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Running to the restroom?

Rehab can help men struggling with urinary incontinence.

Article Author: Vikki Mioduszewski

Article Date:

man running to the bathroom

That sudden urge to go can actually tell you something about your flow if you’re one of the 5 million men in the United States struggling with urinary incontinence. If you’re having a hard time controlling your urine, you’re not alone.

But there’s hope.

“Many of the issues causing incontinence can be fixed or improved through non-invasive means like physical therapy or medication,” said Donna Roth, PT, a pelvic health therapist with Baptist Rehabilitation.

The first step to treatment is knowing the cause.

Leaking with everyday activity? 

Stress incontinence occurs with activities that increase abdominal pressure. If severe enough, it can occur with simple activities such as bending or walking. This is due to weakness of the bladder neck, which maintains the seal of urine while you move, and pelvic floor muscles. Behavior modification, weight loss and pelvic floor rehab can help improve and resolve these symptoms.

Got the urge to purge? 

Overactive bladder can cause frequent urination and a sudden, uncontrollable urge to go. Bladder spasms resulting from many factors including nerve dysfunction can cause this condition. Primary treatments for overactive bladder are behavioral modifications and medications. Pelvic floor rehab can also help.

Injury or chronic condition? 

These issues can damage the nerves that help signal the need to urinate, decreasing your ability to sense when your bladder is full. The result is frequent urination and leaking. Treatments include pelvic floor rehab, electrical stimulation of bladder nerves and urinary catheterization.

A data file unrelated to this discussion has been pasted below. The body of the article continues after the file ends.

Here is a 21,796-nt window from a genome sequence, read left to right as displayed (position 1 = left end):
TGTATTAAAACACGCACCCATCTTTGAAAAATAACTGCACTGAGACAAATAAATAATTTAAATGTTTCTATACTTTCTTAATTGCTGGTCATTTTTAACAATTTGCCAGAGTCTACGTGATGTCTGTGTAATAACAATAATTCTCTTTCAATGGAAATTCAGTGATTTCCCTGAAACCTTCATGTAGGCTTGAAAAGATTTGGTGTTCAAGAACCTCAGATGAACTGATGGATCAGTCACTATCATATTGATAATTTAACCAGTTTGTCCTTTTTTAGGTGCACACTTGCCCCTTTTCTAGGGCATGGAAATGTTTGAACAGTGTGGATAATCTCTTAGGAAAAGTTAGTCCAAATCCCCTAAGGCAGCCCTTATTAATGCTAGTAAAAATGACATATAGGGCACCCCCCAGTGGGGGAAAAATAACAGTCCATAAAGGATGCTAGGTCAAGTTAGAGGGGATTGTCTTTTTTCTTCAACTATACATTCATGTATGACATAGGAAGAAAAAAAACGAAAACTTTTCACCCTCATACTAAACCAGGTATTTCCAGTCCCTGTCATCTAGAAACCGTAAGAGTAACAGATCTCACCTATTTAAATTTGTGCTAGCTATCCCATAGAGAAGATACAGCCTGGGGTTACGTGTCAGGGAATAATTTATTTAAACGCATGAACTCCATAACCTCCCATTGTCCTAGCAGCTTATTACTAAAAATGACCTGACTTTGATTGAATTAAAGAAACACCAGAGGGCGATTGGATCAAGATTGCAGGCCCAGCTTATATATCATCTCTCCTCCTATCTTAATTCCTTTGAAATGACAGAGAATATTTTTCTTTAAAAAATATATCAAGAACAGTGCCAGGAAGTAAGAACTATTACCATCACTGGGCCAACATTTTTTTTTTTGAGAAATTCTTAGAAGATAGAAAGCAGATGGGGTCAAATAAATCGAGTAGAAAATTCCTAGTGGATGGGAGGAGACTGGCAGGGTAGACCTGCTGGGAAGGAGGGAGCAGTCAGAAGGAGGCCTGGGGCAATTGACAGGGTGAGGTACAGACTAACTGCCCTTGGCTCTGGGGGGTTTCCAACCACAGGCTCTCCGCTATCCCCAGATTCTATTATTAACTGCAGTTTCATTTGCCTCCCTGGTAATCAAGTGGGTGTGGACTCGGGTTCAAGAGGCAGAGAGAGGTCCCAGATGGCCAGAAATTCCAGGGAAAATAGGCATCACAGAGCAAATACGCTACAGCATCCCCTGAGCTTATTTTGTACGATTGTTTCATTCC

Time for a prostate exam? 

An enlarged prostate can block the flow of urine, causing urine leaking or dribbling, urgency, retention and incontinence. Treatments for prostate cancer can also affect bladder function. Radiation damage to nerves or muscles, and prostatectomy (surgical removal of the prostate) may result in incontinence. However, men with post-prostatectomy incontinence will benefit from pelvic floor rehab. Pelvic floor rehab prior to prostatectomy (also known as “prehab”) can improve bladder function after the procedure.

“The most important thing for patients to remember is that there is no reason to be embarrassed by urinary incontinence,” said Roth. “Ignoring the problem can cause it to become worse and treatment is typically more effective when started early on.”

Baptist Rehabilitation Services offer a variety of individualized programs to treat both male and female incontinence. To learn more about how physical therapy can benefit you, visit

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